- Manufacturing activity in the Philadelphia region increased this month at the fastest pace in more than three years, according to the Philadelphia Federal Reserve. The regional bank’s business conditions index rose from 17.7 to 23.9 in July, marking the highest level since 2011. The report also showed that new orders and goods shipped to customers both climbed to 10-year highs.
I’m pleased to welcome John Natale to Daily Advantage. John began writing in the asset management field more than 10 years ago, and we’re happy he’s decided to bring to the team his expertise, his sense of humor, and what he assures me is his mostly non-poisonous home-brewed beer. –Jeremy Ryan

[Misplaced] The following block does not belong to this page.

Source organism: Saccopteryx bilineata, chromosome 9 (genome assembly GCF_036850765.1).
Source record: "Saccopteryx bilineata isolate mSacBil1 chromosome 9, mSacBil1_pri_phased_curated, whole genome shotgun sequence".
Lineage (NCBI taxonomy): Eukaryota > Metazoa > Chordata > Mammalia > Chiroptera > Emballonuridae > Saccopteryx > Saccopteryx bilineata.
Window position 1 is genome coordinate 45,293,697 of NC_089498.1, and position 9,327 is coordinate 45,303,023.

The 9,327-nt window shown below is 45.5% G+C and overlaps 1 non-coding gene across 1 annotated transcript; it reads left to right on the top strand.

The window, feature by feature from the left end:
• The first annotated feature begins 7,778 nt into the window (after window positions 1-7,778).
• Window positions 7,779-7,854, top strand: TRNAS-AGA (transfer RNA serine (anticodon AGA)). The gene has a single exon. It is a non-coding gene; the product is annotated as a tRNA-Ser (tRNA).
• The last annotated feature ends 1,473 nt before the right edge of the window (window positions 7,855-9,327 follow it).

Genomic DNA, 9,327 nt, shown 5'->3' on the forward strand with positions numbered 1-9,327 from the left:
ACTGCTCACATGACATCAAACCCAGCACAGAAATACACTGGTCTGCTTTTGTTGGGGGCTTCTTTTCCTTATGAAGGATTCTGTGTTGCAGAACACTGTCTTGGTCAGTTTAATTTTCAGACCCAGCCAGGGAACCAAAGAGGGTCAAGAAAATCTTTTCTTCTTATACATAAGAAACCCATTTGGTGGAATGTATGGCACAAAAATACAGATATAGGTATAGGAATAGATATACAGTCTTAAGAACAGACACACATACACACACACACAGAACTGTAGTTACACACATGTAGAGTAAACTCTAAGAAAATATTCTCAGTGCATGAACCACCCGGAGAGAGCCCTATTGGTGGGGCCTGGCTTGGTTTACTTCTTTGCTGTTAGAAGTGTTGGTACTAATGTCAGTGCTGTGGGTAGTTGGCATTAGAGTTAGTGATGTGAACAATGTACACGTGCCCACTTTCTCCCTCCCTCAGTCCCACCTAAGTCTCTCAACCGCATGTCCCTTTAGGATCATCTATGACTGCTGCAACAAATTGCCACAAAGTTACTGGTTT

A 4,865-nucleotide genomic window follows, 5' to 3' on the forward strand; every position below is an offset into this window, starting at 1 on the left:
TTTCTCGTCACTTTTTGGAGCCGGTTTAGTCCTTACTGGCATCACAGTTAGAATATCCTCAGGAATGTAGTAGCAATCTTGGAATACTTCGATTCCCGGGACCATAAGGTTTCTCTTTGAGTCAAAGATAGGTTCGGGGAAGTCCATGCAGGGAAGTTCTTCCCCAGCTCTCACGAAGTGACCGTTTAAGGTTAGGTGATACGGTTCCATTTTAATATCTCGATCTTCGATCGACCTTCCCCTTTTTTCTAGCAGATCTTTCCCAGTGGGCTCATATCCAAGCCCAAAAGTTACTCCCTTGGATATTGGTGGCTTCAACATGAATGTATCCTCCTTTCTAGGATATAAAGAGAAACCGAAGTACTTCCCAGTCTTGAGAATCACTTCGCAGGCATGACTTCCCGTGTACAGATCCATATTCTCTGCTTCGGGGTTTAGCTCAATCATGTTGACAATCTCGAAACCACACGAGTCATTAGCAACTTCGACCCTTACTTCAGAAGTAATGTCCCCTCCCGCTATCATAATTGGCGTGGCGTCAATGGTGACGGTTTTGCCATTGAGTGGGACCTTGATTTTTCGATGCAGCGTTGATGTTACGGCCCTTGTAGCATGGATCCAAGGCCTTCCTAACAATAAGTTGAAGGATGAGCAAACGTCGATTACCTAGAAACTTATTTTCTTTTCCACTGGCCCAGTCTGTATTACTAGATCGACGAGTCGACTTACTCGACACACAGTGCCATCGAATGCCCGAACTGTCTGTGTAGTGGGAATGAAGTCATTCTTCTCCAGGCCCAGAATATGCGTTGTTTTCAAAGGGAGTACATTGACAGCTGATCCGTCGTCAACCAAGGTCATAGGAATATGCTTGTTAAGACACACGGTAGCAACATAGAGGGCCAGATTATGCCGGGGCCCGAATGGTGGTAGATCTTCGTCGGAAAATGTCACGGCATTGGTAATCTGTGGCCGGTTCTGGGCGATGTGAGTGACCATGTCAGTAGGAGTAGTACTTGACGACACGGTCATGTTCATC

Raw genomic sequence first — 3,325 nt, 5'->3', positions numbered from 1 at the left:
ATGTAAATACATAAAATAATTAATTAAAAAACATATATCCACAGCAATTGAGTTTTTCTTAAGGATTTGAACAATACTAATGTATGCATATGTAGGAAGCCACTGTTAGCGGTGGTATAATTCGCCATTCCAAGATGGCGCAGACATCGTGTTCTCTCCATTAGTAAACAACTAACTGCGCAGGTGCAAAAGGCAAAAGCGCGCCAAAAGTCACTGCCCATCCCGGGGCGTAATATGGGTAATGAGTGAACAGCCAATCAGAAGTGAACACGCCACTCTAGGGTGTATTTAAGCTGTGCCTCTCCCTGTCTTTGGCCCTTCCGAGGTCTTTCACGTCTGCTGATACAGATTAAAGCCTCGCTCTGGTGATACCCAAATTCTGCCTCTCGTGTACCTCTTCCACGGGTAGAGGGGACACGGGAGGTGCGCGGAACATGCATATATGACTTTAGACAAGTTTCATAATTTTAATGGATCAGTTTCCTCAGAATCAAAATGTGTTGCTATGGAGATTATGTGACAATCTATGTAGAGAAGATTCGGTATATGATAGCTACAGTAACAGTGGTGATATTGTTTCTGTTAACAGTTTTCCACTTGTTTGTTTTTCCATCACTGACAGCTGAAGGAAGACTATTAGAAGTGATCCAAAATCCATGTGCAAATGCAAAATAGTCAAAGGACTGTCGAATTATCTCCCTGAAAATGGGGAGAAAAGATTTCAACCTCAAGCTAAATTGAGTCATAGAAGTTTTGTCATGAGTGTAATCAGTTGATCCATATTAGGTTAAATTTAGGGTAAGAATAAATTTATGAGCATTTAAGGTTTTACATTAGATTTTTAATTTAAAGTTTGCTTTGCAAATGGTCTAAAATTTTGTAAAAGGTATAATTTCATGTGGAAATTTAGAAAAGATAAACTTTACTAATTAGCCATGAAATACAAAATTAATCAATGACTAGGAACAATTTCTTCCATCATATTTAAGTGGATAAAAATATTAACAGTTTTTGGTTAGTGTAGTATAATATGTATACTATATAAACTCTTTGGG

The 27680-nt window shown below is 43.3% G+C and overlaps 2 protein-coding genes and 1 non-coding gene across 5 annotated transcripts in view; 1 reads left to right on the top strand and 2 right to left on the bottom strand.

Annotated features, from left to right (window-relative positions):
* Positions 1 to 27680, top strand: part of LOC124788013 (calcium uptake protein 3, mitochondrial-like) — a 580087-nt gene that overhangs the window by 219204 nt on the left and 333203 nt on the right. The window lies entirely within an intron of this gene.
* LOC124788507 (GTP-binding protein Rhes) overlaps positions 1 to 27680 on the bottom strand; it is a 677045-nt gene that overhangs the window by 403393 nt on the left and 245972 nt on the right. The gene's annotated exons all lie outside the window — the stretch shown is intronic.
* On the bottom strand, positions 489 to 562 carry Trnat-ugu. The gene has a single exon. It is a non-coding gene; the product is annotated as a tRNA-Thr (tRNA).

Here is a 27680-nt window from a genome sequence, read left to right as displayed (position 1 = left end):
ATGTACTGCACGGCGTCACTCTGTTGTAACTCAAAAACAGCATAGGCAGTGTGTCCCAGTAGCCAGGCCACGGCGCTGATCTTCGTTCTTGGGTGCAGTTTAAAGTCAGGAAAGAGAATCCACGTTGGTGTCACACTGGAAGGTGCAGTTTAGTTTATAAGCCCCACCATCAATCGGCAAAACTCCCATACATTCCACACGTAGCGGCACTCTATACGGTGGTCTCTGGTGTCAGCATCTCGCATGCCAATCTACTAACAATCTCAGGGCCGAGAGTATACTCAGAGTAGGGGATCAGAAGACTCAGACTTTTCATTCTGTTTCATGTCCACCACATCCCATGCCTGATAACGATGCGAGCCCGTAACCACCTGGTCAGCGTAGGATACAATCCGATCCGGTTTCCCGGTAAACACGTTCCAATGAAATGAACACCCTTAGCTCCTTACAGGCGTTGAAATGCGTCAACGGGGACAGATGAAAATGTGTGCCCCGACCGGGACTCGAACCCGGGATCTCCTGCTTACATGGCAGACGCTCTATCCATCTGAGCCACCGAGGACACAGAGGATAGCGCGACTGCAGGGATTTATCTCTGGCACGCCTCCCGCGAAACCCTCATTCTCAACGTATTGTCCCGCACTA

The age-old declaration “We’re taking the scenic route” may no longer be limited to delusional dads who refuse to admit they’re lost on family road trips.
According to MIT Technology Review, Yahoo researchers have developed a data-crunching algorithm to advise drivers on how to take the most scenic route between two locations.
The researchers began their project by showing images of various locations throughout London to a test group. Participants voted on which locations they deemed attractive, allowing the researchers to plot “beauty scores” on a digital map. The researchers then coded the algorithm to search through every available route on the map for the most aesthetically pleasing options.
Next, the Yahoo team set their algorithm loose on the city of Boston, this time automating the crowdsourcing process by combing through millions of images hosted on photo-sharing website Flickr. The algorithm analyzed each image for data-driven clues, such as positive or negative sentiment gleaned from user comments.